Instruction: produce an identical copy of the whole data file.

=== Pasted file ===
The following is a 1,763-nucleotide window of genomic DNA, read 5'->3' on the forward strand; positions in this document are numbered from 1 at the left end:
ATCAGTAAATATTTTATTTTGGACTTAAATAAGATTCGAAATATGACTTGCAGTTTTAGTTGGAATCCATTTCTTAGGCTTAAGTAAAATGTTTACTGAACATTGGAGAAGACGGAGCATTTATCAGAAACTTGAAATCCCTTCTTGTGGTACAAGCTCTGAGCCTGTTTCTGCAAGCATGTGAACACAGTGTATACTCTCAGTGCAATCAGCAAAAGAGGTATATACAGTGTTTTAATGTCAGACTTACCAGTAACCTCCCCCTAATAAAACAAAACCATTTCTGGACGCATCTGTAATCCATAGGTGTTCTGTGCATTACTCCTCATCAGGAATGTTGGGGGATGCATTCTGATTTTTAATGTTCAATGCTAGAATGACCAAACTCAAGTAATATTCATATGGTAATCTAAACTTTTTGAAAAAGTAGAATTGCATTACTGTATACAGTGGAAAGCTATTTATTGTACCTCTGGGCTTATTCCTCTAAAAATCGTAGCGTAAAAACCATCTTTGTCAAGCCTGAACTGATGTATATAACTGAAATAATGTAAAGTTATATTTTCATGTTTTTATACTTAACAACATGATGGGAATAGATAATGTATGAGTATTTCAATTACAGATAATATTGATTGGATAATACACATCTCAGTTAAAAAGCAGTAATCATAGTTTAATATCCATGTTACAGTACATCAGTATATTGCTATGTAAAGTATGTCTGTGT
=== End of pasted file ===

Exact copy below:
The following is a 1,763-nucleotide window of genomic DNA, read 5'->3' on the forward strand; positions in this document are numbered from 1 at the left end:
ATCAGTAAATATTTTATTTTGGACTTAAATAAGATTCGAAATATGACTTGCAGTTTTAGTTGGAATCCATTTCTTAGGCTTAAGTAAAATGTTTACTGAACATTGGAGAAGACGGAGCATTTATCAGAAACTTGAAATCCCTTCTTGTGGTACAAGCTCTGAGCCTGTTTCTGCAAGCATGTGAACACAGTGTATACTCTCAGTGCAATCAGCAAAAGAGGTATATACAGTGTTTTAATGTCAGACTTACCAGTAACCTCCCCCTAATAAAACAAAACCATTTCTGGACGCATCTGTAATCCATAGGTGTTCTGTGCATTACTCCTCATCAGGAATGTTGGGGGATGCATTCTGATTTTTAATGTTCAATGCTAGAATGACCAAACTCAAGTAATATTCATATGGTAATCTAAACTTTTTGAAAAAGTAGAATTGCATTACTGTATACAGTGGAAAGCTATTTATTGTACCTCTGGGCTTATTCCTCTAAAAATCGTAGCGTAAAAACCATCTTTGTCAAGCCTGAACTGATGTATATAACTGAAATAATGTAAAGTTATATTTTCATGTTTTTATACTTAACAACATGATGGGAATAGATAATGTATGAGTATTTCAATTACAGATAATATTGATTGGATAATACACATCTCAGTTAAAAAGCAGTAATCATAGTTTAATATCCATGTTACAGTACATCAGTATATTGCTATGTAAAGTATGTCTGTGT